Words have enormous power. We do not even need to go into a discussion of magick to see that this is true. Here is my favorite mundane example.
The English ‘hot’ and the German ‘scharf’ both refer to the taste of an jalapeno pepper. Otherwise they have very different meanings. ‘Hot’ is well . . . hot. But in English, ‘scharf’ is usually translated as ‘sharp,’ like the blade of a knife. When I studied German I found its use to describe spicy-hot food very strange.
Years later, when I became more interested in the power of words to shape our thoughts, I asked two good German friends, one in California, the other in New York, whether now that they were fluent in English they agreed with me that ‘hot’ was the more fitting word. Both said no, scharf seemed more fitting. One added he still found it very hard to use the word ‘hot’ in this context, but since that’s what Americans did, he did so as well.
Both hot and scharf are metaphors. A jalapeno pepper is not necessarily hot in temperature, nor is it sharp like a knife. But these metaphors so shape our experience of a taste that we could not agree which word makes the most sense.
Words shape our experience and perception, even for something as seemingly pre-linguistic as taste. The meaning of a word is based in large part on how it relates to similar words, and our experience reflects this embeddedness.
Now let’s compare Pagan priests with Christian clergy. Pagan priests and Christian Ministers and Priests specialize in linking in one way or other our daily existence and our relationship with the sacred. It is this commonality that tempts some Pagans into adopting words from a different religious tradition, in part to win legal recognition and in part to appear less threatening and more respectable to mainstream society. But let’s now consider the differences between Christian and Pagan spiritual leaders.
Synonyms for clergyman includes ecclesiastic, churchman, cleric, divine, man of the cloth, man of God, holy man, priest, minister, chaplain, father, pastor, parson, preacher, rector, vicar, dean, bishop, canon, presbyter, deacon, reverend, and clerk in holy orders. A very few cross over into a list of roles performed by Pagan spiritual leaders: priestess, priest, high priestess, high priest, Witch Queen, Magus, healer, medium, shaman, and diviner. As with the clergy, some of our most important terms have no equivalent. These are the roles we put at risk by adopting the term ‘clergy’ to describe our spiritual leaders.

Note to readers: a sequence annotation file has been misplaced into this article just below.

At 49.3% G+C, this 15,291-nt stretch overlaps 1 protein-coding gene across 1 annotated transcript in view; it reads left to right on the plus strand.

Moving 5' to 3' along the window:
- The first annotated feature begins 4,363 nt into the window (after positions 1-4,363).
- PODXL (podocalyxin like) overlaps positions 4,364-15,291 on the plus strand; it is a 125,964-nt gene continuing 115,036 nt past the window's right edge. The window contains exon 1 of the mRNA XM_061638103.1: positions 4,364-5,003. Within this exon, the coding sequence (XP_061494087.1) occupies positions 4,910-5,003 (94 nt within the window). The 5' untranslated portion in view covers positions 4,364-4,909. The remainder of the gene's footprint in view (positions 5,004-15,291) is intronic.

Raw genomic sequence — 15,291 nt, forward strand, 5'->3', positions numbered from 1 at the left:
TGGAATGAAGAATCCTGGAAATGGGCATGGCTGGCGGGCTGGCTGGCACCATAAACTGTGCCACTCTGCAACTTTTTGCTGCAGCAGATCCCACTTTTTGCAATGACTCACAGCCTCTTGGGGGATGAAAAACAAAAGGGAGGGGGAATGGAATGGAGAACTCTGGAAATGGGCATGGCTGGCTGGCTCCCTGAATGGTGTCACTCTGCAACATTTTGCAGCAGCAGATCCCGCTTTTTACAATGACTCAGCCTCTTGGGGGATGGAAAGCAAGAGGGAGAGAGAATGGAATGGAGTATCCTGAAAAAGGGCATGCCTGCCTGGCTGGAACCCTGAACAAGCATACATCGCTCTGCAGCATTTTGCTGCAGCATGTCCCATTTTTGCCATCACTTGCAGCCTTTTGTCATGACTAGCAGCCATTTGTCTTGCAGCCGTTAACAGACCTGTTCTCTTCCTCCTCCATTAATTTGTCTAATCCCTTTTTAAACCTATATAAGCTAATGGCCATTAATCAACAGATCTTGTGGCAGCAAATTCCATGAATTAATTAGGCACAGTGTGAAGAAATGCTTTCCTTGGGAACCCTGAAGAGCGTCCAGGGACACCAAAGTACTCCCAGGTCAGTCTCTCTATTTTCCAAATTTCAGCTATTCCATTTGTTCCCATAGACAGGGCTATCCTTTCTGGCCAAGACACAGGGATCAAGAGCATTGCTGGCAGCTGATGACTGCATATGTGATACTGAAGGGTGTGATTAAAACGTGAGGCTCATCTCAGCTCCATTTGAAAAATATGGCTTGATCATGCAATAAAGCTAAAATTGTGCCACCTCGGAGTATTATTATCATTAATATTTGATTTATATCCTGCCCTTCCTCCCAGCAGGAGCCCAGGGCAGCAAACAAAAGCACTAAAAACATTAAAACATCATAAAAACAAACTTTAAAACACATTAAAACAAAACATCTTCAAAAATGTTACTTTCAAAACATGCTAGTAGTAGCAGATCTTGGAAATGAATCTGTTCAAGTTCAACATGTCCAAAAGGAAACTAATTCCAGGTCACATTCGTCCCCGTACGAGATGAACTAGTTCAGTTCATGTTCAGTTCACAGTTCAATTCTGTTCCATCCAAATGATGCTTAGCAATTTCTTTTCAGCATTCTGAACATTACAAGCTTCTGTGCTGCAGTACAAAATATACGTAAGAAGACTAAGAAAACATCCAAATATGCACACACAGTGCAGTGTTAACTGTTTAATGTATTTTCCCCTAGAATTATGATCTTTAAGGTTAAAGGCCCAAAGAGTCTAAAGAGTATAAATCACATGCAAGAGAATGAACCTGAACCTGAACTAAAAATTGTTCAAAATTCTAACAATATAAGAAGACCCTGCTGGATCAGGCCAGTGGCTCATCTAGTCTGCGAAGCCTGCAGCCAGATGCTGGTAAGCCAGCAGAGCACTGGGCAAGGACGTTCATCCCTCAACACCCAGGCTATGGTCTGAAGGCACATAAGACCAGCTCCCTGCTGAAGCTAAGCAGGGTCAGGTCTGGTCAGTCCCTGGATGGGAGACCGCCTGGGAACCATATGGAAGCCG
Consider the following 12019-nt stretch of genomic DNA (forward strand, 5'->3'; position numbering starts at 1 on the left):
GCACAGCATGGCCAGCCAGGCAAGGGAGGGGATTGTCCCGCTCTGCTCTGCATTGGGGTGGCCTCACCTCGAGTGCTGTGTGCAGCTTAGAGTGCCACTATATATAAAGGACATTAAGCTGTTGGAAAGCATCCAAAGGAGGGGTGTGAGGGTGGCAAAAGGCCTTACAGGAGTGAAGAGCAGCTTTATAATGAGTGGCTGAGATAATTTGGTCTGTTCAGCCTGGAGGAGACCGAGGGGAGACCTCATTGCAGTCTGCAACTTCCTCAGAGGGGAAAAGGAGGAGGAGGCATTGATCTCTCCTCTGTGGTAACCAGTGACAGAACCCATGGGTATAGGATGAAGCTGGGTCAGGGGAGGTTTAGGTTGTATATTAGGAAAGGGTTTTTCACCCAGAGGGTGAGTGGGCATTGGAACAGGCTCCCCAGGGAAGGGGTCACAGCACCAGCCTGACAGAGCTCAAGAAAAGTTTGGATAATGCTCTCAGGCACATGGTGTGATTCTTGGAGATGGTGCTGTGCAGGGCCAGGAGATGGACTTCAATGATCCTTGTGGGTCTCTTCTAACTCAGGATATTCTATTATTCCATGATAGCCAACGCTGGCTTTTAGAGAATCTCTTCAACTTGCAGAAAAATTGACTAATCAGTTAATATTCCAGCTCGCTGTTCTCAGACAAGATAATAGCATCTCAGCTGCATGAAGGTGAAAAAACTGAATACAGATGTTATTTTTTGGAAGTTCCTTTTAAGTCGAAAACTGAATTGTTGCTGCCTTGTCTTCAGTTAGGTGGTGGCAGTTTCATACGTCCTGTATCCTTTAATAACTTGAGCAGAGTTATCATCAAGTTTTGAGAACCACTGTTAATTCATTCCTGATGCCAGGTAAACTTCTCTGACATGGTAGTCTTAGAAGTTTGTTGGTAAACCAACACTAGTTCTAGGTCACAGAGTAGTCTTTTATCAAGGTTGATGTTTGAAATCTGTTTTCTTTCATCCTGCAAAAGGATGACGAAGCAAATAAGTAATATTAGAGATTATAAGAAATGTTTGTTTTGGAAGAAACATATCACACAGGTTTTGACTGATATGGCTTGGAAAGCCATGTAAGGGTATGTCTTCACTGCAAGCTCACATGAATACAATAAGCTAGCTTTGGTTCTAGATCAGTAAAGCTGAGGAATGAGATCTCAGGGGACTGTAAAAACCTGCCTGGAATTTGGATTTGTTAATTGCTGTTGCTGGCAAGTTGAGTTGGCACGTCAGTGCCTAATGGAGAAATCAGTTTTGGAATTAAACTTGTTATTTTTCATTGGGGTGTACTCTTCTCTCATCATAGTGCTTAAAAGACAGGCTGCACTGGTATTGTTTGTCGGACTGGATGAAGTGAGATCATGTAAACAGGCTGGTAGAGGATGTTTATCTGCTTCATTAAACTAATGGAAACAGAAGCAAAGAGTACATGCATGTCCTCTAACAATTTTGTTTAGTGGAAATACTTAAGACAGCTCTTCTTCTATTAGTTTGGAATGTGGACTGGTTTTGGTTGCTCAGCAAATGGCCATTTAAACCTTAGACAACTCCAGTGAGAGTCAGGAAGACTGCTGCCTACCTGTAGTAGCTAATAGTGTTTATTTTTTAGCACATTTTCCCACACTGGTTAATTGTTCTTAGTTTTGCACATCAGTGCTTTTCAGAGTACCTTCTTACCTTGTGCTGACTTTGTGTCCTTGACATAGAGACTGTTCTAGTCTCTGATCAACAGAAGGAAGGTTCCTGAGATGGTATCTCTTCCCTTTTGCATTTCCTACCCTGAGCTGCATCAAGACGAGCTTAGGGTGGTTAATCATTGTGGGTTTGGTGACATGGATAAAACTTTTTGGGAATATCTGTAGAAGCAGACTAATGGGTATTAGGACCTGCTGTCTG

Someone might reasonably ask, but can’t having a Pagan clergy result in changing and broadening the meaning of ‘clergy?’ Yes it can, – if there were enough Pagan clergy to make a difference. But there are not, and this is the problem. Were there enough Hispanic customers a Taco Bell burrito would be different from what it is as well. But there aren’t.
In magickal terms, powerful thought forms surrounding the term ‘clergy’ and if we adopt that term they will pull us away from what we are that is different. I think giving a ‘sermon’ is highly presumptuous for a Pagan Priestess or Priest. (I once was asked to give one to a UU gathering in Massachusetts It felt weird and I gave more a lecture than a sermon. They are not the same.) I also have a difficult time imagining a clergyperson performing the Great Rite. Nor is it easy to envision the Moon being drawn down on a clergyperson.
As we have become more accepted in American society we are coming under greater pressure to become more respectable still. In doing so we will move in mainstream society’s direction, and mainstream society will move in ours. But a lot rests on how far each side moves to accomodate the other.